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Luce Irigaray (born 1932 Belgiummarker) is a Belgianmarker feminist, philosopher, linguist, psychoanalytic, sociologist and cultural theorist. She is best known for her works Speculum of the Other Woman (1974) and This Sex Which Is Not One (1977).


Irigaray received a Master's Degree in Philosophy & Arts from the University of Louvain (Leuven) in 1955. She taught in a Brusselsmarker school from 1956-1959. She moved to France in the early 1960s. In 1961 she received a Master's Degree in psychology from the University of Parismarker. In 1962 she received a Diploma in Psychopathology. From 1962-1964 she worked for the Fonds National de la Recherche Scientifique (FNRS) in Belgium. She then began work as a research assistant at the Centre National de la Recherche Scientifique (CNRS) in Parismarker.

In the 1960s Irigaray participated in Jacques Lacan's psychoanalytic seminars. She trained as and became an analyst. In 1968 she received a Doctorate in Linguistics. In 1969 she analysed Antoinette Fouque, a leader of the French women's movement. From 1970-1974 she taught at the University of Vincennes. At this time Irigaray was a member of the École Freudienne de Paris (EFP), a school directed by Lacan.

Irigaray's second Doctorate thesis, "Speculum of the Other Woman," was closely followed by the termination of her employment at Vincennes University.

In the second semester of 1982, Irigaray held the chair in Philosophy at the Erasmus Universitymarker in Rotterdammarker. Her research here resulted in the publication of An Ethics of Sexual Difference, establishing Irigaray as a major Continental philosopher.

Irigaray has conducted research since the 1980s at the Centre National de Recherche Scientifique in Paris on the difference between the language of women and the language of men. In 1986 she transferred from the Psychology Commission to the Philosophy Commission as the latter is her preferred discipline.

In December 2003, Luce Irigaray was awarded the degree of Doctor of Literature honoris causa by the University of London. From 2004-2006, Irigaray was a visiting professor in the department of Modern Languages at the University of Nottingham. As of 2007, she will be affiliated with the University of Liverpool.

In 2008, Luce Irigaray was awarded the honorary degree of Doctor of Literature by University College, Londonmarker.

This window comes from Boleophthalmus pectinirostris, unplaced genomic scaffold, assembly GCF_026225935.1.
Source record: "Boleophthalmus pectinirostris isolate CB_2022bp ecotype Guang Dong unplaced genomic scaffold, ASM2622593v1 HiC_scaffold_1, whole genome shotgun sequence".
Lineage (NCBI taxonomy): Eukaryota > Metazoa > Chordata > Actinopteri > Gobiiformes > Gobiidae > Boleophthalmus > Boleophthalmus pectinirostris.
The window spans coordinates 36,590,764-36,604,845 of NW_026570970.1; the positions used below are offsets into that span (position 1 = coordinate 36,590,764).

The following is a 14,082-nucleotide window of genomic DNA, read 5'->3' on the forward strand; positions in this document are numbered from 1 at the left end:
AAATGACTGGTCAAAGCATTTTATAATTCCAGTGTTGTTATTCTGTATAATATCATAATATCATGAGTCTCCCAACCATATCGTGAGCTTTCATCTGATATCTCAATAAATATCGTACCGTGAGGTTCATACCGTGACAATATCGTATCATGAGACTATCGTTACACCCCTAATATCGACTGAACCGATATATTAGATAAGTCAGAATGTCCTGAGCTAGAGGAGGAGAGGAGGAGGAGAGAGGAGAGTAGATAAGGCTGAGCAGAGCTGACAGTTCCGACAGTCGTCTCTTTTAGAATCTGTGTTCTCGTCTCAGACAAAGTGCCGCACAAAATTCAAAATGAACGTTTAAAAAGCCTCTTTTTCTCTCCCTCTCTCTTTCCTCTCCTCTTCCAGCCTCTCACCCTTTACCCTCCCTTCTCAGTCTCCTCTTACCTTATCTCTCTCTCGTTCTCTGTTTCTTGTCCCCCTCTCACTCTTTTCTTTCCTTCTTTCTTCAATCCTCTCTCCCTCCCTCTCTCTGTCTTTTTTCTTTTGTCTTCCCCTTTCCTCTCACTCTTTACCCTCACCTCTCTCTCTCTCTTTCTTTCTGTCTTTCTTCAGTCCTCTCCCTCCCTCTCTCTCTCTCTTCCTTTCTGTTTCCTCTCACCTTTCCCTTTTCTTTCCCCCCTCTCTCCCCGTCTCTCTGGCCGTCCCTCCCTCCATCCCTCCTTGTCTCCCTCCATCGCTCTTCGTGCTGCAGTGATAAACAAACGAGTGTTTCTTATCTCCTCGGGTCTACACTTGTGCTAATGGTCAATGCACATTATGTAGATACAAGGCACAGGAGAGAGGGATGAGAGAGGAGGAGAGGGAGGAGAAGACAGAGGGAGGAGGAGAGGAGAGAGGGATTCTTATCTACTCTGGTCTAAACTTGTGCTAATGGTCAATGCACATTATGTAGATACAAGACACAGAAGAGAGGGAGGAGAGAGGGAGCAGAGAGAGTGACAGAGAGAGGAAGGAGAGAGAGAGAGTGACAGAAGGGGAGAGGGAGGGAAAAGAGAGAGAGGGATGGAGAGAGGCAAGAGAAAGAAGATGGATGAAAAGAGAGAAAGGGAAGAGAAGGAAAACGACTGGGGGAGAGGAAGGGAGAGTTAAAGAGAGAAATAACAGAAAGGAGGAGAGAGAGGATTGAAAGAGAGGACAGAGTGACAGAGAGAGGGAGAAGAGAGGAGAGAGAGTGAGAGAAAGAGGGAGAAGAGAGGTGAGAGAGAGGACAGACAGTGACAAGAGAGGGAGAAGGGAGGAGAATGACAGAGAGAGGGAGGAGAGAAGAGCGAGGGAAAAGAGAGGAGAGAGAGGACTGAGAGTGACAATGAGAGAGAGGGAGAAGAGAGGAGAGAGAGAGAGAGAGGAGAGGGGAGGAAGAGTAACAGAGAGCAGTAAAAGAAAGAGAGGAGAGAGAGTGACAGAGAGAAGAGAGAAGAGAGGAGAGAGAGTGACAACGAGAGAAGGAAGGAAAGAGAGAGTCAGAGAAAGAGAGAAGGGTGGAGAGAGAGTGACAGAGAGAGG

Contributions to feminist theory

Irigaray is inspired by the psychoanalytic theories of Sigmund Freud and Jacques Lacan, the philosophy of Emmanuel Levinas and the deconstruction of Jacques Derrida. Her work aims to reveal a perceived masculinist philosophy underlying language and gestures toward a "new" feminine language that would allow women to express themselves if it could be spoken. Irigaray's work also challenges what she calls phallogocentrism, noting that society’s two gender categories, man and woman, are in fact just one, man, as he is made the universal referent, and therefore working towards a theory of difference.

Irigaray's aim is to create two equally positive and autonomous terms, and to acknowledge two (at least, she sometimes adds) sexes, not one. Following this line of thought, with Lacan’s mirror stage, Lacan's theory concerning forms of "sexuation", and Derrida’s theory of logocentrism in the background, Irigaray also criticises the favouring of unitary truth within patriarchal society. In her theory for creating a new disruptive form of feminine writing (Écriture féminine), she focuses on the child’s pre-Oedipal phase when experience and knowledge is based on bodily contact, primarily with the mother. Here lies one major interest of Irigaray's: the mother-daughter relationship, which she considers devalued in patriarchal society. In the realm of Feminist theory, Irigaray is one of the most prominent figures of what is sometimes called French feminism, (called so, misleadingly in the opinion of Simone de Beauvoir), alongside Julia Kristeva and Hélène Cixous.


Alan Sokal and Jean Bricmont devote a chapter to Irigaray in their Fashionable Nonsense. (1999) In her works, they note numerous examples of what they describe as dubious reasoning, misuse of terminology); and her seeming suggestion that the menstrual cycle makes it difficult for women to understand geometry. "With friends like these," write Sokal and Bricmont, "feminism hardly needs enemies."


  • Speculum of the Other Woman 1974, (Eng. trans. 1985)
  • This Sex Which Is Not One 1977, (Eng. trans. 1985)
  • When Our Lips Speak Together 1977
  • And the One Doesn't Stir without the Other 1979, (Eng. trans. 1981)
  • Marine Lover: Of Friedrich Nietzsche, 1980, (Eng. trans. 1980)
  • Elemental Passions 1982, (Eng. trans. 1992)
  • Belief Itself 1983
  • The Forgetting of Air: In Martin Heidegger 1983, (Eng. trans. 1999)
  • An Ethics of Sexual Difference 1984, (Eng. trans. 1993)
  • To Speak is Never Neutral 1985, (Eng. trans. 2002)
  • Sexes and Genealogies 1987, (Eng. trans. 1993)
  • Thinking the Difference: For a Peaceful Revolution 1989, (Eng. trans. 1993)
  • Je, tu, nous: Towards a Culture of Difference 1990, (Eng. trans. 1993)
  • I Love to You: Sketch for a Felicity Within History 1990, (Eng. trans. 1993)
  • Democracy Begins Between Two 1994, (Eng. trans. 2000)
  • To Be Two 1997, (Eng. trans. 2001)
  • Between East and West 1999, (Eng. trans. 2001)
  • The Way of Love 2002
  • Sharing the World (Eng. trans. 2008)

See also


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